Singapore Airlines Group expects to extend capacity cuts and warns of material impact to its financial performance in the quarter ended 31 March.
Singapore banned short-term visitors from entering or transiting from 24 March, and the group said in a stock-exchange disclosure on 15 April that “capacity was further rationalised in response”.
By the end of March, SIA and SilkAir’s combined capacity was reduced by 96% while Scoot suspended 98% of its network until the end of April. Then, the group said it will ground 138 of 147 aircraft operated by SIA and SilkAir, as well as all but two of Scoot’s 49 aircraft.
SIA Group says in the latest statement: “Looking forward, the group may need to extend these capacity cuts if border controls and travel restrictions remain in place and travel demand continues to be low. Operating this limited schedule will have a severe impact on the group’s financial performance.”
While its cargo demand has held up and freighter aircraft operate as planned, SIA Group says the reduction in passenger operations has significantly reduced overall cargo capacity. It has therefore been selectively deploying passenger aircraft on cargo-only flights to meet demand from global supply chains.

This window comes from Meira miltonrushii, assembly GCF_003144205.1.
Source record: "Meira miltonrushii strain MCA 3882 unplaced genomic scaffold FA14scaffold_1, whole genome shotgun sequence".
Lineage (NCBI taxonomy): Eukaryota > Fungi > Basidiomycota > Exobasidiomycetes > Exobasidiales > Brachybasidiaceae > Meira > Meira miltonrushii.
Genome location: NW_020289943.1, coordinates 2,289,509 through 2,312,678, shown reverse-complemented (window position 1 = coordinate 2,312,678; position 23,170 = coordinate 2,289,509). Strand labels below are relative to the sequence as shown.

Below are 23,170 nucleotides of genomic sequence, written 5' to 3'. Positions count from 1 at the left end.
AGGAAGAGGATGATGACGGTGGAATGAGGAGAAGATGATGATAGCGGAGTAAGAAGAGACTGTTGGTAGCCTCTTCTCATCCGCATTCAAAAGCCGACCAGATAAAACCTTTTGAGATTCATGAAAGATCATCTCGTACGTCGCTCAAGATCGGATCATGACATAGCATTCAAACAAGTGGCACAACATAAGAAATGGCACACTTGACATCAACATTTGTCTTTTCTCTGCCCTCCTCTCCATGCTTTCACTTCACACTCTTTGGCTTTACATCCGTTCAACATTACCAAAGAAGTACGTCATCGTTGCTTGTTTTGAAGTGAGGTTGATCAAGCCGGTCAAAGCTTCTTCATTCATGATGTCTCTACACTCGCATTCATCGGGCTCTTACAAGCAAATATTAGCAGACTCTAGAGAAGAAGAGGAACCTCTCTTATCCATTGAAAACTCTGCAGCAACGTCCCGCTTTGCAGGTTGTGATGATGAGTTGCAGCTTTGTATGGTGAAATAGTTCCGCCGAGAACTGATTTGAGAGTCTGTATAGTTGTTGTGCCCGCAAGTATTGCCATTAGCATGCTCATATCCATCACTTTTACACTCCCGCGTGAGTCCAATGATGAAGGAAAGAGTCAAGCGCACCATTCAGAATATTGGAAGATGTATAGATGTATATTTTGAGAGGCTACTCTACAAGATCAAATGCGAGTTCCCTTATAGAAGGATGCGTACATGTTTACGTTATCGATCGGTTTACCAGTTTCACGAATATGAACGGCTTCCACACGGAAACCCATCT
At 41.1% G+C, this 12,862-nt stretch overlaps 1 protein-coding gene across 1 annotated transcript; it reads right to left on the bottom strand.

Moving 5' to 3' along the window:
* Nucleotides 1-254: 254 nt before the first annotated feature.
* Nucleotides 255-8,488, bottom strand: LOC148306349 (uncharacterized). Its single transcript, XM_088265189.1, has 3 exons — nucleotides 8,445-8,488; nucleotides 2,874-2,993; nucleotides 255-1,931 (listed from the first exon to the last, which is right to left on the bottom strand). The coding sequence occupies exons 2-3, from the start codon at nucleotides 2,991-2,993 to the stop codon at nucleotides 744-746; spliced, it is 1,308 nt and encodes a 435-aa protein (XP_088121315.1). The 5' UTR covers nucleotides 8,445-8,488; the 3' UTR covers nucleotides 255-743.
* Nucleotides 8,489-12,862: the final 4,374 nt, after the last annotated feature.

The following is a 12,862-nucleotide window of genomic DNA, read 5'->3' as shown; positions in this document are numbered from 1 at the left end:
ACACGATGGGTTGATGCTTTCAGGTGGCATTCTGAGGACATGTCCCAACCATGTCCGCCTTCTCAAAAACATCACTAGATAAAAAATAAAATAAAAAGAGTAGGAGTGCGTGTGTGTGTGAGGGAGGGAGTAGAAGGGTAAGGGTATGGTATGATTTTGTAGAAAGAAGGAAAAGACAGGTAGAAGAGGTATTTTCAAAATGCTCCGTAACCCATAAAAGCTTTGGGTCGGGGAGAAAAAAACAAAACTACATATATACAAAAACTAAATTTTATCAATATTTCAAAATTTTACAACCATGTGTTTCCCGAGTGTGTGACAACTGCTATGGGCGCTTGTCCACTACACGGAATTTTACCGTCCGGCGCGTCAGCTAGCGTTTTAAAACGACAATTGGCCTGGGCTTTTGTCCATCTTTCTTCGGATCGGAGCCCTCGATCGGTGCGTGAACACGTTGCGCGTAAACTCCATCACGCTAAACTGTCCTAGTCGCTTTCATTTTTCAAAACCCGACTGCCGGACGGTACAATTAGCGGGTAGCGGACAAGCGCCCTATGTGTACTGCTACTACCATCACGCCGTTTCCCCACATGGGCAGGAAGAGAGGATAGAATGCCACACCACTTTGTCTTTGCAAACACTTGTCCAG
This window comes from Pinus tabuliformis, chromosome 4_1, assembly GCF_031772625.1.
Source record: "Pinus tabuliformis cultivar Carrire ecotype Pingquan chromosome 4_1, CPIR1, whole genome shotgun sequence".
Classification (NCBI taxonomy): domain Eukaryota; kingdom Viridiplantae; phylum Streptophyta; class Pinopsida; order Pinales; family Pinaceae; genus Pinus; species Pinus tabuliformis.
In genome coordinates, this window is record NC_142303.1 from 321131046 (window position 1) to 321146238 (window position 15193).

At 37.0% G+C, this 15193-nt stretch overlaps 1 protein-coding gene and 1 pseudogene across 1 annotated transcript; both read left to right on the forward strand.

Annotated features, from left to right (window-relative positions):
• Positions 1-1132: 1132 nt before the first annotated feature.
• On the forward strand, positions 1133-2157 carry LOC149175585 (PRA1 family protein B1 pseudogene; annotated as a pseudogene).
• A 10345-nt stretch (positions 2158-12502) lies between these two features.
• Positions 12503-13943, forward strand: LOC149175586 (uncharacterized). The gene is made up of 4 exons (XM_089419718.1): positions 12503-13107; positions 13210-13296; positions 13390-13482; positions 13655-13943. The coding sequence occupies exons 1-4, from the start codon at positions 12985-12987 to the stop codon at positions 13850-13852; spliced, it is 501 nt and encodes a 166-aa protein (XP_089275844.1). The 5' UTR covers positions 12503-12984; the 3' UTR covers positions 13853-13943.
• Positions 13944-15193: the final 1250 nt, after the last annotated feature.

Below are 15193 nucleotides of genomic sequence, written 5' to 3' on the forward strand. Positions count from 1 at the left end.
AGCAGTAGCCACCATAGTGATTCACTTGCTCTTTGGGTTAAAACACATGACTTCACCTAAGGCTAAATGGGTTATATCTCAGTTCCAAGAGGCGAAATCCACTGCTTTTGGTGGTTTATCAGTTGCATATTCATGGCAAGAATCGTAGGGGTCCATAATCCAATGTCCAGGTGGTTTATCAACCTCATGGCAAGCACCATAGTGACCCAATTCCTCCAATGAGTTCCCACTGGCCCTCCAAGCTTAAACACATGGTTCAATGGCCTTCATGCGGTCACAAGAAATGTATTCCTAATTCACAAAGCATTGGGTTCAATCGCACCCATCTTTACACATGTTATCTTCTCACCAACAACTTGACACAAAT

Cirium fleets data shows that SIA Group has seven Boeing 747-400 freighters in its fleet.
For the month of March, the group’s RPKs declined by 60.4% year-on-year, and against a 43.8% decline in capacity, passenger load factor was down 24.1 percentage points to 57.4%. FTK was 28.8% lower versus a 34.7% drop in capacity, pushing cargo load factor up by 5.7 percentage points to 68.2%.
SIA Group says the collapse in passenger traffic has a severe impact on its revenues and it expects a material impact on the group’s financial performance in the recently concluded quarter.
“While the capacity cuts and other cost management measures that SIA has implemented have helped to reduce expenditure, many costs are unavoidable regardless of the number of flights mounted. That means these measures will not fully offset the contraction in passenger revenue.”
The oil price shock has also added to its woes, and the group states that given the scale of flight cuts, it is now in an over-hedged position with respect to fuel consumption.
It says: “Surplus hedges will need to be marked to market as at 31 March 2020, a date on which the Brent oil price was close to its 10-year low, and are expected to generate substantial losses.”
In its annual report for financial year (FY) 2019, SIA stated: “As at 31 March 2019, the group had entered into longer [D]ated Brent hedges with maturities extending to FY2024/25 that cover up to 46% of the group’s projected annual fuel consumption, at average prices ranging from $58-63 per barrel.”
Commenting on the group’s sensitivity to jet fuel price, the same report says that a $1 per barrel increase in the price of jet fuel had a S$56.7 million ($40 million) impact on the group’s annual fuel costs that year, excluding the effects of hedging and assuming all factors such as the amount of fuel uplift and fuel surcharges are kept constant.